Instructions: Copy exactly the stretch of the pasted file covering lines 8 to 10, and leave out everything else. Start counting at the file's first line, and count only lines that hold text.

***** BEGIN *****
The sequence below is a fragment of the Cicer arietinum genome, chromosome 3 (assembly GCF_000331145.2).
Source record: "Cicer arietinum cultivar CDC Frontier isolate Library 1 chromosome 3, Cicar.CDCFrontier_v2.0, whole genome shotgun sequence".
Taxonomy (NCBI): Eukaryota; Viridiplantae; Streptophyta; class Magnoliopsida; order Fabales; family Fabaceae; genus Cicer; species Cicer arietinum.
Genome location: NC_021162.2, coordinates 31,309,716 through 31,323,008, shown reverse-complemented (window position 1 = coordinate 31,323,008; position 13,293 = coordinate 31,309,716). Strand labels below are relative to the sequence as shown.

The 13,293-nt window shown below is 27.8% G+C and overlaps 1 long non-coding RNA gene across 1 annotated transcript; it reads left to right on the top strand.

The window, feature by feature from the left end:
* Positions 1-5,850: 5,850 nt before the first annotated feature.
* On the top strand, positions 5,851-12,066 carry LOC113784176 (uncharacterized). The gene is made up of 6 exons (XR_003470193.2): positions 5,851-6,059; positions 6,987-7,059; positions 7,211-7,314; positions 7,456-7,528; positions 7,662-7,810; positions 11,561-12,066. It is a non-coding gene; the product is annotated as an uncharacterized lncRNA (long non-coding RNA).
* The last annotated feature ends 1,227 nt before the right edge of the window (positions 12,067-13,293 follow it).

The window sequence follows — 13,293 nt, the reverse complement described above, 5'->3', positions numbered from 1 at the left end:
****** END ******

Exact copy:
* On the top strand, positions 5,851-12,066 carry LOC113784176 (uncharacterized). The gene is made up of 6 exons (XR_003470193.2): positions 5,851-6,059; positions 6,987-7,059; positions 7,211-7,314; positions 7,456-7,528; positions 7,662-7,810; positions 11,561-12,066. It is a non-coding gene; the product is annotated as an uncharacterized lncRNA (long non-coding RNA).
* The last annotated feature ends 1,227 nt before the right edge of the window (positions 12,067-13,293 follow it).

The window sequence follows — 13,293 nt, the reverse complement described above, 5'->3', positions numbered from 1 at the left end: